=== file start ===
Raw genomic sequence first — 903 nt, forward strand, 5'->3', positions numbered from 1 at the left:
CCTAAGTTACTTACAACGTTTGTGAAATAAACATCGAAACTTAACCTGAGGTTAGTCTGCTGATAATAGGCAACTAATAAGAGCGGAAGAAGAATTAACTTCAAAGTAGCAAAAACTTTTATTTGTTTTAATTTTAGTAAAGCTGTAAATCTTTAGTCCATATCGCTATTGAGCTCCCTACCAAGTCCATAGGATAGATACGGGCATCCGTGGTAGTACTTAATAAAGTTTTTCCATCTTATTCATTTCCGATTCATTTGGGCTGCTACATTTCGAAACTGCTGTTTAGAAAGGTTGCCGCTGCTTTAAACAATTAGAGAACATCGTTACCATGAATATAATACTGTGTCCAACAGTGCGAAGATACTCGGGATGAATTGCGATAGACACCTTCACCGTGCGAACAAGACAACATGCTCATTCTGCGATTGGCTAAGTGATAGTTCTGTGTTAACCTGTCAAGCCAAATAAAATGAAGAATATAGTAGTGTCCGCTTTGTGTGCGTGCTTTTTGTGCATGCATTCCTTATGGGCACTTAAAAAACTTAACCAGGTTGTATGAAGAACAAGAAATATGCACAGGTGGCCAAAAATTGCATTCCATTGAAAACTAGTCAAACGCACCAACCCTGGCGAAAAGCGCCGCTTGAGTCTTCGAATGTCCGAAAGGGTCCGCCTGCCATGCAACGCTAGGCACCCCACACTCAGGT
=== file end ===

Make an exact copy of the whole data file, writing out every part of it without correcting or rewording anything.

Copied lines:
Raw genomic sequence first — 903 nt, forward strand, 5'->3', positions numbered from 1 at the left:
CCTAAGTTACTTACAACGTTTGTGAAATAAACATCGAAACTTAACCTGAGGTTAGTCTGCTGATAATAGGCAACTAATAAGAGCGGAAGAAGAATTAACTTCAAAGTAGCAAAAACTTTTATTTGTTTTAATTTTAGTAAAGCTGTAAATCTTTAGTCCATATCGCTATTGAGCTCCCTACCAAGTCCATAGGATAGATACGGGCATCCGTGGTAGTACTTAATAAAGTTTTTCCATCTTATTCATTTCCGATTCATTTGGGCTGCTACATTTCGAAACTGCTGTTTAGAAAGGTTGCCGCTGCTTTAAACAATTAGAGAACATCGTTACCATGAATATAATACTGTGTCCAACAGTGCGAAGATACTCGGGATGAATTGCGATAGACACCTTCACCGTGCGAACAAGACAACATGCTCATTCTGCGATTGGCTAAGTGATAGTTCTGTGTTAACCTGTCAAGCCAAATAAAATGAAGAATATAGTAGTGTCCGCTTTGTGTGCGTGCTTTTTGTGCATGCATTCCTTATGGGCACTTAAAAAACTTAACCAGGTTGTATGAAGAACAAGAAATATGCACAGGTGGCCAAAAATTGCATTCCATTGAAAACTAGTCAAACGCACCAACCCTGGCGAAAAGCGCCGCTTGAGTCTTCGAATGTCCGAAAGGGTCCGCCTGCCATGCAACGCTAGGCACCCCACACTCAGGT